Travel

Florence

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Alright, so Florence was doomed from the beginning because it just so happened that we were visiting on the hottest day of the day year. Apparently the temperature got up to 42 degrees in the shade, which was amplified by the narrow streets of Florence and the buildings which radiated heat even after the sun went down. Not to mention the hundreds of thousands of other tourists jostling in lines to get in the many museums, which helped make the small city feel claustrophobic.

We tried our best to not complain whilst climbing the stairs of the duomo, and which turned out to be worth the exhausting ascent. The views over Florence were stunning and made us appreciate the city despite the intense heat of the day. Later, we saw Michelangelo’s David which was astonishing in person. At night, we walked over the Ponte Vecchio and admired the sunset, before going out for dinner. It was the 4th of July, and we were with friends from all over the states. Naturally, a night out was obligatory. We found a cheesy America bar with outrageous karaoke and copious Americans dancing on tables. As we staggered home, we sang the national anthem so badly that a local poured a bucket of water over our hearts from the top floor of an apartment. At least, I hope it was water. But we definitely deserved it.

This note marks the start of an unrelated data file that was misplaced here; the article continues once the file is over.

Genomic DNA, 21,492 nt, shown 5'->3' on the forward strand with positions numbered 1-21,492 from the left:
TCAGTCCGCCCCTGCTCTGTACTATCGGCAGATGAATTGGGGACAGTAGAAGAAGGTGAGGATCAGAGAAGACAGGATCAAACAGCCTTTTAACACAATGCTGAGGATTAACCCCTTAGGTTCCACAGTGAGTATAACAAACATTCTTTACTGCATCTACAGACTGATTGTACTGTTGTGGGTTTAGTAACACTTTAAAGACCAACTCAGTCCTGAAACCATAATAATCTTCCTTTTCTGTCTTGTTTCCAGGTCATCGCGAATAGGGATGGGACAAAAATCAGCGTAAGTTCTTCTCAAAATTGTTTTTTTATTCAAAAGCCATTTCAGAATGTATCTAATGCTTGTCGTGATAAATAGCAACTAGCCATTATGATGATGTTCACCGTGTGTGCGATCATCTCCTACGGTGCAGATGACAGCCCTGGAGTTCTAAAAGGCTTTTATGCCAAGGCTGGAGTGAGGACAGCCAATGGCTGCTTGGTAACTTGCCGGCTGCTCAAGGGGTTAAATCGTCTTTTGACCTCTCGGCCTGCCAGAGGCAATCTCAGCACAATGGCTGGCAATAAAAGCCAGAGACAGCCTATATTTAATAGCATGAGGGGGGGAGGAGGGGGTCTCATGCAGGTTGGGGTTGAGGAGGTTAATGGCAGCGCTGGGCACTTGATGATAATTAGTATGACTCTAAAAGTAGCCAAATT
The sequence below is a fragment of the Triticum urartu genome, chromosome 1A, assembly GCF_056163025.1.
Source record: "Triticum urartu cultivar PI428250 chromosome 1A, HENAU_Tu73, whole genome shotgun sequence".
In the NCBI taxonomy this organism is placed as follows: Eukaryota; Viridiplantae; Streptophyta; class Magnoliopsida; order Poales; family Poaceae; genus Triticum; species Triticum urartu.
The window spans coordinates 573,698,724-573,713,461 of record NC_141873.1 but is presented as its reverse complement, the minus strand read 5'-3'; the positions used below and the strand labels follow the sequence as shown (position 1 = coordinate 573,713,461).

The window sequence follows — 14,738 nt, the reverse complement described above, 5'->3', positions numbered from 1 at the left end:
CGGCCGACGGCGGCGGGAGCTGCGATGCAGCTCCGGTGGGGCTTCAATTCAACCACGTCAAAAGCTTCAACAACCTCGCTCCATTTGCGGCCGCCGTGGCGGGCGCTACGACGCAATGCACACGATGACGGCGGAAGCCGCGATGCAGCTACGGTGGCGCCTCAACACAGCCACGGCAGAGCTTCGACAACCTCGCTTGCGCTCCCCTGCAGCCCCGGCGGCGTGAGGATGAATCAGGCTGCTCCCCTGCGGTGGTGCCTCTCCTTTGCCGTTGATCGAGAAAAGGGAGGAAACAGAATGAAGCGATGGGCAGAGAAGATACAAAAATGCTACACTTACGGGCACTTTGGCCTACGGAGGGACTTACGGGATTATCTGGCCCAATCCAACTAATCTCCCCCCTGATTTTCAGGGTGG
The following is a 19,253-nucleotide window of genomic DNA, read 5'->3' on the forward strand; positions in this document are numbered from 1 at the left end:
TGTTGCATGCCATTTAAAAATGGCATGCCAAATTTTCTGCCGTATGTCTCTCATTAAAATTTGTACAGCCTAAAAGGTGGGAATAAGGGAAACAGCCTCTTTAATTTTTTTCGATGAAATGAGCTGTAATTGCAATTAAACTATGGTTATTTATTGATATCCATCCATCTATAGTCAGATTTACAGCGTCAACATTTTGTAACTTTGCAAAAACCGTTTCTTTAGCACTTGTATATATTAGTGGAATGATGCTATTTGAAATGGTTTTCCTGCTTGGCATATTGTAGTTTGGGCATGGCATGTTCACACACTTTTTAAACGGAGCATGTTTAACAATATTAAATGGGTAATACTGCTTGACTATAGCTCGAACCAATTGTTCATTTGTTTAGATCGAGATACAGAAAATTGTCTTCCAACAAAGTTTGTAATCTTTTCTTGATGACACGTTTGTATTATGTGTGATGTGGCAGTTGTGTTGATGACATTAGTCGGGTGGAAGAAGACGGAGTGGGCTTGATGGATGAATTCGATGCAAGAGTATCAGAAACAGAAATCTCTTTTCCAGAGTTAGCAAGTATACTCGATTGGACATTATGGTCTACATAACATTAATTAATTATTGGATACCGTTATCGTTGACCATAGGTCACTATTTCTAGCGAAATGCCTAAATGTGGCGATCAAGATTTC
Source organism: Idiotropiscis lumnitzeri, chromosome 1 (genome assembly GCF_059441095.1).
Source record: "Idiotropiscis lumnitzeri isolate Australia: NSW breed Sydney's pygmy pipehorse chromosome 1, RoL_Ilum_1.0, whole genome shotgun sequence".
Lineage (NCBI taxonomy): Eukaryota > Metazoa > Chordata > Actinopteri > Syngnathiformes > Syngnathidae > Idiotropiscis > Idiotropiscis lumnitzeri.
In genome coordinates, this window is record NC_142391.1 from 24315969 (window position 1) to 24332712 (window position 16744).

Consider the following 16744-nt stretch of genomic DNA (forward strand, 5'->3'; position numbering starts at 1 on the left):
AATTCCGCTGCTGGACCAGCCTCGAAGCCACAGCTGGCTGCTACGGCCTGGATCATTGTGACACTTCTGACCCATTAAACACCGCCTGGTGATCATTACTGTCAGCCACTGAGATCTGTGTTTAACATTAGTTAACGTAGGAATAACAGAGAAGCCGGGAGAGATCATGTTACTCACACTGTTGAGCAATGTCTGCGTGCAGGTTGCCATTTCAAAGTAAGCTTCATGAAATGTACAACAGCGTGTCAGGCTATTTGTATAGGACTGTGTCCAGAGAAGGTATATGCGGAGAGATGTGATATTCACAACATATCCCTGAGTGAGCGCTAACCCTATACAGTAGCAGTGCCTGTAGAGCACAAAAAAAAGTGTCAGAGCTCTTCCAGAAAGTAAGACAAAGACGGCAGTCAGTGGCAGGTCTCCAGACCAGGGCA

The long and short of it is that Florence is utterly steeped in history, art and culture. There was so much more that I wanted to see, like Galileo’s tomb, the Da Vinci museum, the birth of Venus etc. But I fear that the normal tourist like you and I can never fully enjoy Florence unless we visit in the middle of January, at 6am, with an unlimited amount of cash. Although undeniably gorgeous and impressive, Florence has maximised on its appeal to tourists to the extent that tourists, such as myself and Daniel, are becoming put off by the endless charade of the whole thing.

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